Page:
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Kicked off and Cyfield was rewarded

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Εδωσε μΙζεσ κα&iota ; επιβραβεύτηκε η Cyfield

By Alexia Kafetzis

Not only they remain unpunished but some contracting companies are rewarded that are found by court decisions to offer kickbacks to secure public tenders.

The issue was examined yesterday by the Institutions Committee of the Parliament where a nominal reference was made to the company Cyfield which is related to the energy company in Vassiliko. As the Auditor General testified, “we are looking into allegations that this company (Cyfield) is acting as a state-in-state without permits, without respecting any process, and a relevant report will be issued”.

The Institutions Committee examined the case of the provision of millions in bribes by natural persons and contracting companies in the SAPA case, for which there has been a decision of the Paphos Criminal Court since 2014, but more than eight years later they “remain unpunished” by their professional bodies, namely the Council for the Registration and Control of Contractors and the ETEK.

«This is what citizens see, this is what society sees and discredits usand the feeling of deep entanglement and corruption towards the citizens is consolidated. This personally disgusts and disgusts me”, the President of the Commission, Dimitris Dimitriou, said in his statements, saying that the Commission will request the material from the hearing of the case by the Disciplinary Council of the Council of Contractors “to see how we correct this very wrong and shameful situation”.

The issue was discussed ex officio following a proposal by Irini Charalambidou (AKEL) and Alexandra Attalidou (independent), in the presence of the Minister of Transport, Communications and Works, the Auditor General and other officials.

“The message we are sending is that every fraudster will find refuge in the tolerance or in the expediency of those who want to let him escape,” said Mrs. Charalambidou both speaking before the Commission and in her statements, speaking of < strong>“degeneration of institutions and supervisory bodies”.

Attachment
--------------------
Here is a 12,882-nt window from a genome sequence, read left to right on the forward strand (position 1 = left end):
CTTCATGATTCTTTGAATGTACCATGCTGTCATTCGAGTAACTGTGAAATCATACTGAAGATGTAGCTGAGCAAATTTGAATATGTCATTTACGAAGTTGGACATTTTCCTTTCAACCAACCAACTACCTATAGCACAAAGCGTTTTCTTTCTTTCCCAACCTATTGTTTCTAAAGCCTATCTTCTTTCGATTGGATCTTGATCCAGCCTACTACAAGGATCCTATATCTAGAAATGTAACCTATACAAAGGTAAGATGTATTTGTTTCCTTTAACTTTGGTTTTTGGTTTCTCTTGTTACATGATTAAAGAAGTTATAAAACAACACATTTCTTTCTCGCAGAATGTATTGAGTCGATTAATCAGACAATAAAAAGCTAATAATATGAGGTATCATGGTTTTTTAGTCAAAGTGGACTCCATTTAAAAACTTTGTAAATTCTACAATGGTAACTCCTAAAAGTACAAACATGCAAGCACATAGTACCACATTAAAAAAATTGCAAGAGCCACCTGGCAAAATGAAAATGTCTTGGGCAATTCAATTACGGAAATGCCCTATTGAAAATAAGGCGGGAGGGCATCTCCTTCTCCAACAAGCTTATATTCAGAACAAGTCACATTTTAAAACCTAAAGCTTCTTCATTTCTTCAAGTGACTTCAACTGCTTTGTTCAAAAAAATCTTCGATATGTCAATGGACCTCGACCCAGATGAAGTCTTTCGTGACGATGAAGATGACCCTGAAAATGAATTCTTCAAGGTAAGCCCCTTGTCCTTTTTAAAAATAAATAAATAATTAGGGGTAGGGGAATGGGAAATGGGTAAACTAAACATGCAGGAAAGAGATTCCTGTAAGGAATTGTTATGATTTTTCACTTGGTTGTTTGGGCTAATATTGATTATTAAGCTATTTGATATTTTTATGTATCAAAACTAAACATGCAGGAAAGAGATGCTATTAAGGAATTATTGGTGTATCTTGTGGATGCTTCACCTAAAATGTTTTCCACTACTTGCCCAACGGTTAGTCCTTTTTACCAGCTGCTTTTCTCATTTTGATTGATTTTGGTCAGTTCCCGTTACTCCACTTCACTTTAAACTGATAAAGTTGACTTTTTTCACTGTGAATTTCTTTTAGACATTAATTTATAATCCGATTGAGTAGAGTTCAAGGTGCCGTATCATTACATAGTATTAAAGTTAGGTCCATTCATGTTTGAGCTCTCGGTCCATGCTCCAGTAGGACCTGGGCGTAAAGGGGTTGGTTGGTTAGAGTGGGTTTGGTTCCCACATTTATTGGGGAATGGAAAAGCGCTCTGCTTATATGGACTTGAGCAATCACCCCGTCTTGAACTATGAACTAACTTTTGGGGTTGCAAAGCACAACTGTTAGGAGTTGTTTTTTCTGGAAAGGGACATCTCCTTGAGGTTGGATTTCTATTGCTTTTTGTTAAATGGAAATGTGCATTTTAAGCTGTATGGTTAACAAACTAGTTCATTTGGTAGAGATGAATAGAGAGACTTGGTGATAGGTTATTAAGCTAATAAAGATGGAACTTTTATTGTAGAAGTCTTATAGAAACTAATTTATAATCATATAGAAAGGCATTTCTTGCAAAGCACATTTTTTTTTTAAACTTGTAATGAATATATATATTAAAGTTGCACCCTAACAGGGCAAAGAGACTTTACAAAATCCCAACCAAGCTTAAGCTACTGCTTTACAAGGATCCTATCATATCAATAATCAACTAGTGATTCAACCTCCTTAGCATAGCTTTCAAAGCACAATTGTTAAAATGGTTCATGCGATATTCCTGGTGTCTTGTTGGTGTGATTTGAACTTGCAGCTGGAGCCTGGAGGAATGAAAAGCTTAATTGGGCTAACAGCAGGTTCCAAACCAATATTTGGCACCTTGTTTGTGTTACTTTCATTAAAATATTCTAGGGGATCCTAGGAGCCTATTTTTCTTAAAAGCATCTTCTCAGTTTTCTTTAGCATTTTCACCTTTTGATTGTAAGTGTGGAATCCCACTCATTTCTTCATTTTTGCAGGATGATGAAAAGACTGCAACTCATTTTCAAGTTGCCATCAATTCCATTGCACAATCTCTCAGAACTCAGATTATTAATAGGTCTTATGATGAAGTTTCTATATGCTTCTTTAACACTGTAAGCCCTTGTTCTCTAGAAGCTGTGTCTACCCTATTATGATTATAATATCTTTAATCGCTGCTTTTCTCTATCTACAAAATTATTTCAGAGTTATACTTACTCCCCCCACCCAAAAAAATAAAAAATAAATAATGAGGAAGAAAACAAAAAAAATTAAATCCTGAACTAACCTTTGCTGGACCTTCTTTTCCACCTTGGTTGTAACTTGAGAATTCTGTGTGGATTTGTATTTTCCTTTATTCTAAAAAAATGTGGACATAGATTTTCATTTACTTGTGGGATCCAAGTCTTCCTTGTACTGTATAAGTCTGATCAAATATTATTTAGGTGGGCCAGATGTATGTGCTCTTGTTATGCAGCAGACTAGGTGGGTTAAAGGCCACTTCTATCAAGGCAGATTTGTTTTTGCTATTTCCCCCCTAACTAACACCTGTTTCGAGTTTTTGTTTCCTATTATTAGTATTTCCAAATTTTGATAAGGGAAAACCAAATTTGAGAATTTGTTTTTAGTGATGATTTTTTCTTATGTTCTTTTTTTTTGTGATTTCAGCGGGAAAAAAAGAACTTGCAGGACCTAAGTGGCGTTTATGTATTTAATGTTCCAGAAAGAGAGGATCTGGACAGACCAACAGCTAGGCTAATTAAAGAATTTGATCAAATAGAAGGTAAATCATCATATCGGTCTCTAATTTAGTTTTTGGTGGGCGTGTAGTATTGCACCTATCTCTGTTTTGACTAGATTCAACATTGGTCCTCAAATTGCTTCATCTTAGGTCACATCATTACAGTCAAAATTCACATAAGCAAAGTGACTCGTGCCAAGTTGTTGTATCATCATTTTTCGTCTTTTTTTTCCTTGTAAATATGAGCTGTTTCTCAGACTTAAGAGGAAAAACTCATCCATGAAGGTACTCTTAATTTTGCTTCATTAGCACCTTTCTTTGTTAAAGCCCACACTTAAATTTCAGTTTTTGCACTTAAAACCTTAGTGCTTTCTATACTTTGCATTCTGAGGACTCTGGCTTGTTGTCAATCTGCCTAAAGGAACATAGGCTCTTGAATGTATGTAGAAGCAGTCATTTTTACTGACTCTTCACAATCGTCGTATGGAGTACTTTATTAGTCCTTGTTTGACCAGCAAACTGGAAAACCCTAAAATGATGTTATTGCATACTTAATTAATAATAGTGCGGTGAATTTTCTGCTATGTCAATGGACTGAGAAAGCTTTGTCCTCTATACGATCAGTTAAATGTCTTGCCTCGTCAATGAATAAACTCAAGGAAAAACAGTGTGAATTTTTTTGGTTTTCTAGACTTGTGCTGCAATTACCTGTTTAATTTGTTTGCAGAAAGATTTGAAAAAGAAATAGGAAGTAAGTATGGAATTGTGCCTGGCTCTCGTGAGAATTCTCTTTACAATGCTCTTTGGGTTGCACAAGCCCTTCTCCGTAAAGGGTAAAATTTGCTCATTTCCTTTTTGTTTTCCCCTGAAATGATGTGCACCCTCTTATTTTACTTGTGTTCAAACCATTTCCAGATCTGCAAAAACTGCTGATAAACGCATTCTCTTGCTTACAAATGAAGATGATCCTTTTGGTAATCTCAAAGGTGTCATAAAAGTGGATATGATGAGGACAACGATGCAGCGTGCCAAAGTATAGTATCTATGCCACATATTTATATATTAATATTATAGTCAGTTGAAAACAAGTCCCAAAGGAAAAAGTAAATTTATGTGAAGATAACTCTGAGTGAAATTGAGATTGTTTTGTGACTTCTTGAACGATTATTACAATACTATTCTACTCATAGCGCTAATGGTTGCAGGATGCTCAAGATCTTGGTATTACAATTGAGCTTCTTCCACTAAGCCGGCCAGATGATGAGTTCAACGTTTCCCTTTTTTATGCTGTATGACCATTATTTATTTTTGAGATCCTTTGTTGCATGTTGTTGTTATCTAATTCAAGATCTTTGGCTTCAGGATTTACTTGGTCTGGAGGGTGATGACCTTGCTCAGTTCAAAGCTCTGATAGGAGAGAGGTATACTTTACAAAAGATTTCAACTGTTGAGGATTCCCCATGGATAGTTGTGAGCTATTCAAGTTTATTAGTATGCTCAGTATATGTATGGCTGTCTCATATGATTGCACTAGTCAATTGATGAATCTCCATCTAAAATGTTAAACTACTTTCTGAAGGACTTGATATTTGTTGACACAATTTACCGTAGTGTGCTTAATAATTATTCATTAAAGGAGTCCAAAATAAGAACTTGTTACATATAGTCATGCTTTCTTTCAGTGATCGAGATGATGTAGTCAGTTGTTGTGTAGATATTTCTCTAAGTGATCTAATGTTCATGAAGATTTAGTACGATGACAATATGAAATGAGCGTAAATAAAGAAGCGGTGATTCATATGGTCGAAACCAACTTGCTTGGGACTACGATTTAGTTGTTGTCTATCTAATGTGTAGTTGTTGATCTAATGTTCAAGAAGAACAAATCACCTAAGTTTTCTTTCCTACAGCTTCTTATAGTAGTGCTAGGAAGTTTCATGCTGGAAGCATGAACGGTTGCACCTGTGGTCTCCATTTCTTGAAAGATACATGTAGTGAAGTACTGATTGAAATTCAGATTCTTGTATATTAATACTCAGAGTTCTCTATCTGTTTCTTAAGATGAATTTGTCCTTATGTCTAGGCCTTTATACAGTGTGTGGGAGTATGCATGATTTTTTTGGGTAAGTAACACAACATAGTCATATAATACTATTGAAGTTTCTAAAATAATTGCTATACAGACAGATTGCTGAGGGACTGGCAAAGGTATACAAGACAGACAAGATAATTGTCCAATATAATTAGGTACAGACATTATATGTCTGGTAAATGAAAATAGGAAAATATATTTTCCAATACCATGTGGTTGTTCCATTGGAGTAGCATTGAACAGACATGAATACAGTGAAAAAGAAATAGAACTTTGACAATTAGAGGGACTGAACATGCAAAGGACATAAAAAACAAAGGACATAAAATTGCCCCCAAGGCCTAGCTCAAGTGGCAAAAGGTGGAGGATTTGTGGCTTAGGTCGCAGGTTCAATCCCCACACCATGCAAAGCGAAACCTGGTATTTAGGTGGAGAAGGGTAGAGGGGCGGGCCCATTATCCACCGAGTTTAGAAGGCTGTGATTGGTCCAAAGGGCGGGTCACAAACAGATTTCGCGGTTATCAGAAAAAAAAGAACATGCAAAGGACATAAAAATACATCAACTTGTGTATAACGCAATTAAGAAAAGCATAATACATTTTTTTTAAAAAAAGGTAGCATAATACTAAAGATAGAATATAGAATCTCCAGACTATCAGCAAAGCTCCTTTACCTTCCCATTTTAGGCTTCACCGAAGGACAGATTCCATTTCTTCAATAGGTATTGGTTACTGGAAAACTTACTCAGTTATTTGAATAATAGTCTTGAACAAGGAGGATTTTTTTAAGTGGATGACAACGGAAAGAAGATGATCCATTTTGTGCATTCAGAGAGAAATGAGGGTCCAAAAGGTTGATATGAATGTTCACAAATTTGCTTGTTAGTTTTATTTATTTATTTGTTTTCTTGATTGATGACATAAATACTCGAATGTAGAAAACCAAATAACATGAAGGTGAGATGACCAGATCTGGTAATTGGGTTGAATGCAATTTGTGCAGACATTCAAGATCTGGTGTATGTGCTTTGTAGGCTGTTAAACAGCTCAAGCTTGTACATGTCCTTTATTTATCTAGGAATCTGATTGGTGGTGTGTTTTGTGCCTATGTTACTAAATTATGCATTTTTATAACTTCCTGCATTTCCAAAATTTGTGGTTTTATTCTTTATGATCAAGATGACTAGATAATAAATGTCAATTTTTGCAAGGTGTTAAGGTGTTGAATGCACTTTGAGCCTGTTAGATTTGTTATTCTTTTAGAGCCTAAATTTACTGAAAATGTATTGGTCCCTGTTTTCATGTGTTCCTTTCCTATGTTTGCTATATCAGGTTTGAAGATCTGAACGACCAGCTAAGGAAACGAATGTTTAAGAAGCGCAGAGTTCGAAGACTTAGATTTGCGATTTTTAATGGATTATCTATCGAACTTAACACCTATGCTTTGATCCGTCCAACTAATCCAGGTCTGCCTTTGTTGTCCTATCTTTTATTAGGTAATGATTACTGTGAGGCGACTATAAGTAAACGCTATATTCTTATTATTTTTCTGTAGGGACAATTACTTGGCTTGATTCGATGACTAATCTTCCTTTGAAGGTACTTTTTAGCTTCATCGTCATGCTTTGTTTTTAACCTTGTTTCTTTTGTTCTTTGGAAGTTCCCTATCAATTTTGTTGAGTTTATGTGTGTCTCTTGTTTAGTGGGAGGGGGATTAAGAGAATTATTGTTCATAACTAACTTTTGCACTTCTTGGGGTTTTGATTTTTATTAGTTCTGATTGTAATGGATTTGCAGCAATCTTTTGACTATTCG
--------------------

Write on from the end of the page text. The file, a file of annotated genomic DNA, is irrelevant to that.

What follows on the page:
For her part, Mrs. Attalidou stated that what was done is at the expense of the public interest and the citizens, because the taxpayers are paying for it. “For years we have mocked this people, we talk about transparency for justice, while we know that behind closed doors agreements are made, money is exchanged and in the end those who are involved continue and Nicosia is full of signs with those involved,” he said.

The Minister of Transport, Communications and Works, Alexis Vafeadis, who was a member of the Contractors Council, told the Commission that he started the process in June 2015 by appointing an investigating officer and continued it in his second term when he was reappointed in 2016, sending indictments to those involved companies.

But he claimed that the Council appointed in 2019 did nothing about the matter, while the next Council appointed in August 2021 which started the case afresh with 17 sessions and ended with the end of its term, decided, in January 2024 after 8.5 years from the beginning of the trial and 15 years from the commission of the offenses and for the fact that there was no previous conviction, that there is no time to complete the process.

In this point, Mr. Vafeadis said that he shares the sentiments of the MPs, adding that he intends to submit a bill that would regulate faster procedures and an easy way for the Council to reach easier decisions.

Phaedon: To open again

The Mayor of Paphos, Phaidon Phaidonos, described the Minister of Transport as sympathetic, but noted that he is among those “who bear a share of the responsibility for the closure or non-trial” of the case.